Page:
United Airlines’ MileagePlus members can donate miles to approximately 50 different nonprofit organizations through the company’s Charity Miles program. Some of the organizations include the American Red Cross and Fisher House Foundation. Overall, MileagePlus members have donated over 2.8 billion miles since the program began in 1996.
After major catastrophes, airlines often invite customers to donate miles to organizations providing relief efforts. For example, when an earthquake and tsunami devastated Japan in 2011, several major airlines created a page devoted to helping with the recovery.
If you have something specific in mind, such as a community organization or even an individual in dire need, airlines will sometimes work with you. For example, Montreal-based Aeroplan, a coalition loyalty program, allows customers to set up community pools in which other members can donate miles to a specific charity.
Several hotel loyalty programs also offer options for donating rewards. Most list only two or three charities, while some are connected to many, many more. For example, in 2015, Hilton Honors partnered with PointWorthy to allow members to donate their points to PointWorthy’s network of more than 800,00 nonprofit organizations.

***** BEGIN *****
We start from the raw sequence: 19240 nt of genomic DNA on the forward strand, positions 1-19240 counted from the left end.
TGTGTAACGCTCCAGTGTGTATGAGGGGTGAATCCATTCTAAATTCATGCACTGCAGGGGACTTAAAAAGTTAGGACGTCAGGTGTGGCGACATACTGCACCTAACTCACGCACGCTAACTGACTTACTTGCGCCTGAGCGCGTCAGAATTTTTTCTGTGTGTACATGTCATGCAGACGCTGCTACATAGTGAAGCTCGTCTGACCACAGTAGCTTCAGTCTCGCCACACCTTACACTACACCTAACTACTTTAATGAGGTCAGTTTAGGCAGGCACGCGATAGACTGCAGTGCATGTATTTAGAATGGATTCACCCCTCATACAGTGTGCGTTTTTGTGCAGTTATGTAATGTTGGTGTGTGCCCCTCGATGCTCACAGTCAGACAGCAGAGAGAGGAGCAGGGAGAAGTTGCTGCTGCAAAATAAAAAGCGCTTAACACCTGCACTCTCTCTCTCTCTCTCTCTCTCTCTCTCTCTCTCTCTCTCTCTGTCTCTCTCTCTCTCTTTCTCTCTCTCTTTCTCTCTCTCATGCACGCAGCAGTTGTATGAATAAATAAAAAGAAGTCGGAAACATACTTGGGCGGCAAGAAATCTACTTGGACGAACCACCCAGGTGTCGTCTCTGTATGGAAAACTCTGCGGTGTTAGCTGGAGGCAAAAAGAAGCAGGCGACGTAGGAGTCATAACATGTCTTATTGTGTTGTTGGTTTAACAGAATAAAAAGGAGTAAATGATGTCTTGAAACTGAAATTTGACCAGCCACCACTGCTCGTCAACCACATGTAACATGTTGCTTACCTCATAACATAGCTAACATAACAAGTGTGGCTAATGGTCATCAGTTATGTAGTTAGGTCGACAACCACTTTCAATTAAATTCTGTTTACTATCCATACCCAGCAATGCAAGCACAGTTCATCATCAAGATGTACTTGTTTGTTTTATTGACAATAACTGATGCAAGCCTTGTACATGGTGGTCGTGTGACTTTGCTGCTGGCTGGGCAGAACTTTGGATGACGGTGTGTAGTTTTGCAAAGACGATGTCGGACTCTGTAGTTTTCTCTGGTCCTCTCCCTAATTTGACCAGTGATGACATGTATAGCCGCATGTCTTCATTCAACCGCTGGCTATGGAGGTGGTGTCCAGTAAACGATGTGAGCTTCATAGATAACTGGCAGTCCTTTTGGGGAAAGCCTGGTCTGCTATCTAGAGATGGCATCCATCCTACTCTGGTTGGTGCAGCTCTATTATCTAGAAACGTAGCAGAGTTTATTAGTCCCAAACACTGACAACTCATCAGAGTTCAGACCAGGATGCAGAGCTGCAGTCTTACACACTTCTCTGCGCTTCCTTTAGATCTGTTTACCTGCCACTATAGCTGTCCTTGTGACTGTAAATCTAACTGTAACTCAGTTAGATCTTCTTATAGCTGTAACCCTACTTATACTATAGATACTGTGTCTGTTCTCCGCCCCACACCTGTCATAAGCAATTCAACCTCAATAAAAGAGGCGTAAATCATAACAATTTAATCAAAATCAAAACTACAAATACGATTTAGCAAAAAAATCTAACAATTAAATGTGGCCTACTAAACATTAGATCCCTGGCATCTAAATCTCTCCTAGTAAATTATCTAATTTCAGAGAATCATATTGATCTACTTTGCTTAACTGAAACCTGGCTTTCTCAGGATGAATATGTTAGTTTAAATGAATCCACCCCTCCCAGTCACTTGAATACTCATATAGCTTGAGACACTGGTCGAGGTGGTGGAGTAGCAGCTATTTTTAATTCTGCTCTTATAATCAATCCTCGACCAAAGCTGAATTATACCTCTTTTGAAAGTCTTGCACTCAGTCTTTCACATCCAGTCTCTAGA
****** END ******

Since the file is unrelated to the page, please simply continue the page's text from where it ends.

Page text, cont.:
Tips and traps to watch out for
Unfortunately, there are scammers looking to profit from a donor’s good intentions.
Be wary of third-party sites claiming they will donate miles for you. Airlines demand control of miles transfers, so it’s likely best to use their sites to donate your rewards. Charities too small to partner with airlines can request miles donations through sites such as MileDonor.com, but donors have to grant enough miles to cover a ticket and then book the flight in the user’s name.
Also, remember that if you want a tax deduction on charitable contributions, you won’t get one by donating miles. Miles donations are not refundable and will register as anonymous to the charities. If you prefer to be personally involved, consider donating miles directly to the charities or via donation requests at MileDonor.
All charitable organizations require travel, and many absolutely depend on it. So if you want to help a good cause and you’re sitting on a pile of unused miles or travel rewards, keep your eyes open, show your big heart and donate them.
See related: Airline and hotel rewards donation chart